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I'd like to know what "be picking up the phone" means in the following. Does it mean a person is holding the phone, or is about to pick up the phone?

John is picking up the phone.

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It means 'about to', but the point of the expression includes what John is doing now not just what he will do. John is engaged in 'picking up the phone activity'... ie he has gotten up from his chair, is walking to the phone, etc.

This separates it from, "John will pick up the phone" which is purely in the future, and "John picked up the phone" which is in the past. The John that is 'picking up the phone' is moving, he has intention, he said something, etc.

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    He is carrying out the action at the time the statement is being made. – Kate Bunting Jul 13 at 8:48
  • Yes... but for foreign speakers I think it is important to mention that the action could be 'walking to the phone in order to pick it up'. – Vaughn Ohlman Jul 13 at 13:09
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    Note that contextually, this can also express a planned activity that is not yet ongoing. E.g. "What are you doing today? I'm mowing the lawn and fixing the roof". That sentence is correct even if you're not currently doing either of these things, but have planned to do them during the period we're discussing. – Flater Jul 13 at 13:14
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In addition to what Vaughn Ohlman says, to "pick up the phone" often means to answer an incoming call.

The "pick up the phone" idiom got its meaning in the days of heavy wired telephones with handsets; to "pick up" was to lift the handset, thus accepting the call.

So "John is picking up the phone" could mean "The phone is ringing, and John is on his way to answer it"

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  • It can also mean "to place an outgoing call" as in, "If you ever need help, just pick up the phone" – Kevin Jul 13 at 18:04
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It's almost a direct match for answering the phone, which can be used to mean any part of the process between (and including) going to the phone and greeting the person who's calling. It can also mean the more general idea of potentially doing so in the future.

"Who is working today?"
"Mary is at the cash register and John is picking up the phone."

If the phone rings then it's John's job to answer it, but the phone is not necessarily ringing right now.

"What are the responsibilities of this position?"
"Greeting customers, responding to e-mail, and picking up the phone."

Lexico.com has this definition for answering:

[with object] Act in reaction to (a sound such as a telephone ringing or a knock or ring on a door)

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  • Can it mean talking to someone on the phone? E.g. John is busy right now. He's picking up the phone. – Apollyon Jul 13 at 14:41
  • @Apollyon Only for the very first part of the phone conversation ("Hello, who is this?"). Once you've gotten past that, you're no longer picking up/answering the phone--you're just "on the phone". – user3067860 Jul 13 at 14:51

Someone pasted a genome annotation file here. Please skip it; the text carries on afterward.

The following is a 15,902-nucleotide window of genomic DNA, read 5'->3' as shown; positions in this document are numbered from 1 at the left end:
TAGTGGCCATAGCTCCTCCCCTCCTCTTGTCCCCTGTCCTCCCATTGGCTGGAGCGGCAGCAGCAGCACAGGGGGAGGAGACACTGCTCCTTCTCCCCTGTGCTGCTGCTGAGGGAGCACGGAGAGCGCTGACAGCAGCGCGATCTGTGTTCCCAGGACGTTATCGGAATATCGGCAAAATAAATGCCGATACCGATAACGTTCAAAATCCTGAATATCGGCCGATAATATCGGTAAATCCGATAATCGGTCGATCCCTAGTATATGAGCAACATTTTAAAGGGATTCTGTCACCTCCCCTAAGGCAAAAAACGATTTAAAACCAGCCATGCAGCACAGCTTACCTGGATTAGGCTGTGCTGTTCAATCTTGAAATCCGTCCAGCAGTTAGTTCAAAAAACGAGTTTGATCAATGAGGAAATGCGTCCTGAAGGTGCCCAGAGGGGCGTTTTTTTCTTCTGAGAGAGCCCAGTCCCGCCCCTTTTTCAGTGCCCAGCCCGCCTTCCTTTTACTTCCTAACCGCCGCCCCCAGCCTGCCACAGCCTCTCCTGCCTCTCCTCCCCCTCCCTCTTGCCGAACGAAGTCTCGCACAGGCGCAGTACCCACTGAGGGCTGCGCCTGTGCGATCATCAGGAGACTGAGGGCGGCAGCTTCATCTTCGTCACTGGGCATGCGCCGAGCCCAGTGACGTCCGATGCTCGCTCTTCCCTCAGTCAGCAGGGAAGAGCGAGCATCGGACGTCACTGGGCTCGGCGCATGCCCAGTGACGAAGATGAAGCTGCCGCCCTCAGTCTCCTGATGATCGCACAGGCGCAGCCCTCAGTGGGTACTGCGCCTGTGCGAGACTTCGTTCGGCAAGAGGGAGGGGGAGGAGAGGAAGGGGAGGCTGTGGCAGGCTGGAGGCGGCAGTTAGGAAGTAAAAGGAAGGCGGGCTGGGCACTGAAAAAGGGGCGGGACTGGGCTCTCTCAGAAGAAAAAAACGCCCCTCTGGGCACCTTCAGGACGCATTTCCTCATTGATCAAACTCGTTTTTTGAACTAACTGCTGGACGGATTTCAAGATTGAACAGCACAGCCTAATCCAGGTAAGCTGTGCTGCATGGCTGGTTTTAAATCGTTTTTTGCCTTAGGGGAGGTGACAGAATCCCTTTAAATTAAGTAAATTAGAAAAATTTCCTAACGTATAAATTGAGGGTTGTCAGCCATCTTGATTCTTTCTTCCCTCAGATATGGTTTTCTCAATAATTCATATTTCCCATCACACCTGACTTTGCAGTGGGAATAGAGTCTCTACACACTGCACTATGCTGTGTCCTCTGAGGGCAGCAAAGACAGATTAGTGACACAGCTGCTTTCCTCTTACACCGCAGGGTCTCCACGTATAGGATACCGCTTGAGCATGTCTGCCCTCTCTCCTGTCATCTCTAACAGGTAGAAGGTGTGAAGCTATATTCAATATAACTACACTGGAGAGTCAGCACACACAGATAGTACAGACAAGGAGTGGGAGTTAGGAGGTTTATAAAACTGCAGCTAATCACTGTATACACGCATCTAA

• I'm interested in the difference between "picking up the phone" and "answering the phone." Could we say "John's busy now. He has been answering the phone for 30 minutes"? – Apollyon Jul 13 at 14:52
  • In my area (US mid-Atlantic) there's not much difference between "picking up" and "answering", except that "picking up" is much more casual. "Answering the phone for 30 minutes" is multiple calls, not just one call where you talked for 30 minutes. And if you're busy answering the phone for 30 minutes, that would imply a bunch of calls. ("So many calls are coming in to the charity hotline that we've needed three people answering the phone all day.") – user3067860 Jul 13 at 15:13
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Does it mean a person is holding the phone, or is about to pick up the phone?

Pedantically, it's between those two. A more explicit rephrasing would be:

John is currently in the process of picking up the phone.

I.e. he is holding the phone and lifting it as we speak.

Alternatively, it can also mean that John is the one who always picks up the phone during the time period we're discussing. For example:

I've been calling Joe and John's shop all day because I need to talk to John, but John is picking up the phone today.

This phrase can also be used to describe John being en route to pick up the phone, e.g.:

The phone is ringing! You don't have to drop what you're doing, John is picking up the phone.

This sentence is reasonably correct regardless of whether John already has the phone in hand or if he is still walking towards the phone.

Pedantically, it means he already has the phone in hand, but common parlance often isn't that pedantically precise.


An alternative example that better highlights the distinction:

I'm picking up the children from soccer practice

Could mean:

  • The children are getting in my car as we speak.
  • I am on my way to pick up the children.
  • I am on my way back from picking up the children.
  • Today is my turn to pick up the children, it's not my wife's turn.

The surrounding context defines which interpretation fits best.

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